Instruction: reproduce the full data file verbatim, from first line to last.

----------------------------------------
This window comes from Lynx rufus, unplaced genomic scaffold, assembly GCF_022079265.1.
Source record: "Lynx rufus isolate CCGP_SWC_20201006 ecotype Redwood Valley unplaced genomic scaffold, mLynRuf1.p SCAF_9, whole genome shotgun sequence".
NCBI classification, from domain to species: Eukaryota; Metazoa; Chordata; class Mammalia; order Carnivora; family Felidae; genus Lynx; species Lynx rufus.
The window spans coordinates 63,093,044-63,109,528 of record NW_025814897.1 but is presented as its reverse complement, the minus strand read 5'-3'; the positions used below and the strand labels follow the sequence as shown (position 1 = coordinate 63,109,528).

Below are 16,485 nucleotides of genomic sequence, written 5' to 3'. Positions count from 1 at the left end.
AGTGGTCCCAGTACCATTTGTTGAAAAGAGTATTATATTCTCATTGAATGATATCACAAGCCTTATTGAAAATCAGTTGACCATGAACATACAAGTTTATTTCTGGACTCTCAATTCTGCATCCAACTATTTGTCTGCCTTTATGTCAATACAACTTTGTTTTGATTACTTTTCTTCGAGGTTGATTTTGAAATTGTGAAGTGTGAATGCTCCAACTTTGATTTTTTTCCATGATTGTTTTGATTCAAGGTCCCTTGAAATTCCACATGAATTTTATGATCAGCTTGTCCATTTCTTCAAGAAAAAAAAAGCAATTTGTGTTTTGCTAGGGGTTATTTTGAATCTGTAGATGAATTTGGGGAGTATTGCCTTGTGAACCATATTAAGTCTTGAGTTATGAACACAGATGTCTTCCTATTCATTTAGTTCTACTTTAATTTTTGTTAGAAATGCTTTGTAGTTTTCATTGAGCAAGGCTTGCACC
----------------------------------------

This window comes from Lynx rufus, unplaced genomic scaffold, assembly GCF_022079265.1.
Source record: "Lynx rufus isolate CCGP_SWC_20201006 ecotype Redwood Valley unplaced genomic scaffold, mLynRuf1.p SCAF_9, whole genome shotgun sequence".
NCBI classification, from domain to species: Eukaryota; Metazoa; Chordata; class Mammalia; order Carnivora; family Felidae; genus Lynx; species Lynx rufus.
The window spans coordinates 63,093,044-63,109,528 of record NW_025814897.1 but is presented as its reverse complement, the minus strand read 5'-3'; the positions used below and the strand labels follow the sequence as shown (position 1 = coordinate 63,109,528).

Below are 16,485 nucleotides of genomic sequence, written 5' to 3'. Positions count from 1 at the left end.
AGTGGTCCCAGTACCATTTGTTGAAAAGAGTATTATATTCTCATTGAATGATATCACAAGCCTTATTGAAAATCAGTTGACCATGAACATACAAGTTTATTTCTGGACTCTCAATTCTGCATCCAACTATTTGTCTGCCTTTATGTCAATACAACTTTGTTTTGATTACTTTTCTTCGAGGTTGATTTTGAAATTGTGAAGTGTGAATGCTCCAACTTTGATTTTTTTCCATGATTGTTTTGATTCAAGGTCCCTTGAAATTCCACATGAATTTTATGATCAGCTTGTCCATTTCTTCAAGAAAAAAAAAGCAATTTGTGTTTTGCTAGGGGTTATTTTGAATCTGTAGATGAATTTGGGGAGTATTGCCTTGTGAACCATATTAAGTCTTGAGTTATGAACACAGATGTCTTCCTATTCATTTAGTTCTACTTTAATTTTTGTTAGAAATGCTTTGTAGTTTTCATTGAGCAAGGCTTGCACC